On 7 November 2018, the Administrative Jurisdiction Division issued a final judgment that was important for the practice of fines imposed under the working conditions legislation. It stipulates that when determining the size of a company or institution, a distinction must be made between full-time and part-time employment. This size is determined on the basis of the total number of employees in a company or institution on the basis of a full-time working week of 38 hours. This means that depending on the number of part-time employees and the duration of their employment, lower working conditions fines will be imposed.
Legal question: how do you calculate the amount of the Working Conditions fine on the basis of the size of a company or institution?
The amount of a fine for violation of the Working Conditions Act is determined on the basis of the penalty policy of the State Secretary of Social Affairs and Employment (State Secretary), among other things, on the basis of the size of a company or institution. The size of the company is determined on the basis of the number of ’employees’. The greater the number of employees, the higher the amount of the fine. The question that arose in this case was whether a distinction should be made between full-time and part-time employment in relation to the size of a company. The fined company in question had a number of part-time employees on its payroll and, if those employees were to be converted into full-time employees, would be fined a lower amount.
Initially, the State Secretary stated that the number of part-time employees was not relevant in determining the size of the company. Because that position was insufficiently substantiated, the Division applied an administrative loop in the interlocutory judgment in which the State Secretary was instructed either to give better reasons for its decision or to take a new decision. The State Secretary decided to give a new statement of reasons in which she revisits her earlier position. In her opinion, the number of part-time employees may be relevant in determining the size of the company. The consequence of this is that the part-time employment contract must be converted into a full-time employment contract. The State Secretary is faced with the question of how many hours a full-time working week amounts to. For the calculation of the total number of employees, the State Secretary assumes an average full-time working week of 35 hours. The State Secretary bases this calculation on the concept of ‘full-time’ used by Statistics Netherlands (CBS).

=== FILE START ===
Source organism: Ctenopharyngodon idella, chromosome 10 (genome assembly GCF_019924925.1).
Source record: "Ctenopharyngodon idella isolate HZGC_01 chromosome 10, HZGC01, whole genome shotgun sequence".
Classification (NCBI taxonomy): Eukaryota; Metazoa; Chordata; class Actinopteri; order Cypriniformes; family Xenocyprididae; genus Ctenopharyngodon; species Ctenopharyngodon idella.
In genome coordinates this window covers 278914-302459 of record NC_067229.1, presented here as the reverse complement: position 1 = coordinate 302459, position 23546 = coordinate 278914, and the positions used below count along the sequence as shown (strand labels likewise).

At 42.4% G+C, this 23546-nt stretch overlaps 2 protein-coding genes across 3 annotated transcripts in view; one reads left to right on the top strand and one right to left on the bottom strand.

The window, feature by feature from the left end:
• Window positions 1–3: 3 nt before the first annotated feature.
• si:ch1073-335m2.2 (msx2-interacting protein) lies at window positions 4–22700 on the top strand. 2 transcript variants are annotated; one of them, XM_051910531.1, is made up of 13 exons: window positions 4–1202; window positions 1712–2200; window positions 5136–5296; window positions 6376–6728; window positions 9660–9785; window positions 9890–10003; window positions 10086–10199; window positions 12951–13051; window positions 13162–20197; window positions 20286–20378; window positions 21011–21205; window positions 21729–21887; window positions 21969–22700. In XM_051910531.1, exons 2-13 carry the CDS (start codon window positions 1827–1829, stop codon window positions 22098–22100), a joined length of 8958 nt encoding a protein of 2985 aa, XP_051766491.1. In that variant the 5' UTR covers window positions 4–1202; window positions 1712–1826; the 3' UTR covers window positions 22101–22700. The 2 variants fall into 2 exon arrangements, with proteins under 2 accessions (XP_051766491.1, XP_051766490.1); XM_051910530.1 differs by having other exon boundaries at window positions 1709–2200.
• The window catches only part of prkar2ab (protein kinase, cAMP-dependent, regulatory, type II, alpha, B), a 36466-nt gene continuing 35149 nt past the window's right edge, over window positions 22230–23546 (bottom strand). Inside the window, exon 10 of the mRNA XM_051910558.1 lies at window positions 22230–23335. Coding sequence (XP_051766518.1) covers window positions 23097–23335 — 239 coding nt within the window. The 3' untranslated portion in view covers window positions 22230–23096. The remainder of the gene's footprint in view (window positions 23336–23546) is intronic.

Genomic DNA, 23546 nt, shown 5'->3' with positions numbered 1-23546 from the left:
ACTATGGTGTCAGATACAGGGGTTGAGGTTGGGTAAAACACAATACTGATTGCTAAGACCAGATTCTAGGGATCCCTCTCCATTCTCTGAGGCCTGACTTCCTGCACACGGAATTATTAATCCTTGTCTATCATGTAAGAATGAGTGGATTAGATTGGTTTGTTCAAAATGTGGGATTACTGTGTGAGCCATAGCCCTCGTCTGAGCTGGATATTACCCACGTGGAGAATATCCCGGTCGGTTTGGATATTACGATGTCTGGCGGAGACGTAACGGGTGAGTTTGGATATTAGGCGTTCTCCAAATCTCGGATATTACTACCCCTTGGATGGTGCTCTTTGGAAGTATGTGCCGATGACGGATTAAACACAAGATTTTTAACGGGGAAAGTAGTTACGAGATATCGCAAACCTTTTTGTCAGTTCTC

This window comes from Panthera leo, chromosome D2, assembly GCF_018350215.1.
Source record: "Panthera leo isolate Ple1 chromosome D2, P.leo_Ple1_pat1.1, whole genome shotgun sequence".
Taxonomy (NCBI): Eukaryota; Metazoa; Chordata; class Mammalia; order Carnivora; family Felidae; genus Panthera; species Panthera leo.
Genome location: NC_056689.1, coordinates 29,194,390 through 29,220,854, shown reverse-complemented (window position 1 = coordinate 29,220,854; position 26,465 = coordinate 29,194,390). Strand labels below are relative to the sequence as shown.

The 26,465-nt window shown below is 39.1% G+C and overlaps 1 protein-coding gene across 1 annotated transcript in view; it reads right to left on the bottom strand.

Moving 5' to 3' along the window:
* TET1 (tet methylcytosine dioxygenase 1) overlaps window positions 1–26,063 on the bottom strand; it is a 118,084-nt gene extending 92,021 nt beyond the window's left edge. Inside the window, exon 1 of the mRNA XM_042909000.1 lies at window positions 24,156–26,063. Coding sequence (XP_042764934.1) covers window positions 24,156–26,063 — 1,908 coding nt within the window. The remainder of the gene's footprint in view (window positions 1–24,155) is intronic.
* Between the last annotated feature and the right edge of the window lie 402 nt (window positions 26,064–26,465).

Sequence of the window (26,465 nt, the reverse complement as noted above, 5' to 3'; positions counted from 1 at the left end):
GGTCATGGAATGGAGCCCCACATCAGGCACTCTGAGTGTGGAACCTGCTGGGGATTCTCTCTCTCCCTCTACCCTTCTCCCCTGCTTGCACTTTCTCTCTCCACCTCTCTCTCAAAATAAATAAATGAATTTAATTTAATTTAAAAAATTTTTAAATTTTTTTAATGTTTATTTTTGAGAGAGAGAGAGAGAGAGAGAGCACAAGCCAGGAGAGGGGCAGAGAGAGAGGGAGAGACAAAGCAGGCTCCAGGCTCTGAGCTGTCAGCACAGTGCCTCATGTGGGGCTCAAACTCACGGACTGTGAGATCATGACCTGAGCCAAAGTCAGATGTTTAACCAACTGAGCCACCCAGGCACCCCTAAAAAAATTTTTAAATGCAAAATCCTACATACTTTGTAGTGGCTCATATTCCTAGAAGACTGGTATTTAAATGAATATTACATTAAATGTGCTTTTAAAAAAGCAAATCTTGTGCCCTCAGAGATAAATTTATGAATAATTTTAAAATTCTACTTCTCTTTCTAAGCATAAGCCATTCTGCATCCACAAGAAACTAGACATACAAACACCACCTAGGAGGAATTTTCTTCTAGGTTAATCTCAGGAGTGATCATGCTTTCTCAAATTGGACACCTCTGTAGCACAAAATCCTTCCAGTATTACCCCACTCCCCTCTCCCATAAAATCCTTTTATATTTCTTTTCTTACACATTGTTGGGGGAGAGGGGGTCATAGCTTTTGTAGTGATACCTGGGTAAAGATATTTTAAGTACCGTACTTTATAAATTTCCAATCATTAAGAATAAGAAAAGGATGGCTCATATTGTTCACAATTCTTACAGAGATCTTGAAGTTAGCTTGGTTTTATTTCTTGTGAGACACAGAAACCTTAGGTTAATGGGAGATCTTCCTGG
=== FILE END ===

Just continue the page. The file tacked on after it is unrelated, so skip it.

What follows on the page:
The Division does not agree with this view. It considers that a 38-hour full-time working week should be assumed for the calculation of the standard amount of the fine for the total number of employees in a company. It is not very clear why this is the case. The CBS figure of 35 hours does not, according to the Division, provide sufficient reason not to assume 38 hours as a full-time working week.
Labour law observations
From an employment law perspective, the judgment of the Division is remarkable.
- In employment law, the question of what constitutes full-time employment is of great importance in determining the applicable statutory minimum wage, among other things. The applicable statutory minimum wage depends on the number of hours that make up the full working week with the employer. A full working week usually consists of 36, 38 or 40 hours. This differs per sector and is usually apparent from the applicable collective bargain agreement or from the employment contracts that the employer concludes with his employees.
- It may very well be the case that the employer did indeed have a 38-hour working week in this case. However, because the Division does not state the reasons on which it bases the 38-hour working week, it remains unclear whether a 38-hour working week will henceforth be used as a standard by the administrative court or whether deviations are possible, depending on the collective agreement or employment contracts.
Conclusion: consequences for practice
The consequence of this ruling is that if an employer is confronted with a fine under the Working Conditions legislation, it may be relevant to examine whether there are also part-time employees. If this is the case, in order to be able to calculate the total number of employees relevant to the fine, a full-time employment contract of 38 hours must be assumed for part-time employees. It is also questionable whether the State Secretary and the administrative court always assume a full-time employment of 38 hours per week in a subsequent case, in view of the employment law observations above. After all, under certain circumstances, another full-time employment contract (i.e. 36 or 40 hours) can also be assumed. We will have to wait and see if there is any clarity about this. In any case, the policy on fines has not yet been clarified on this point since this judgment.
Date: 8 August 2019
Authors: Christien Saris & Phinney Disseldorp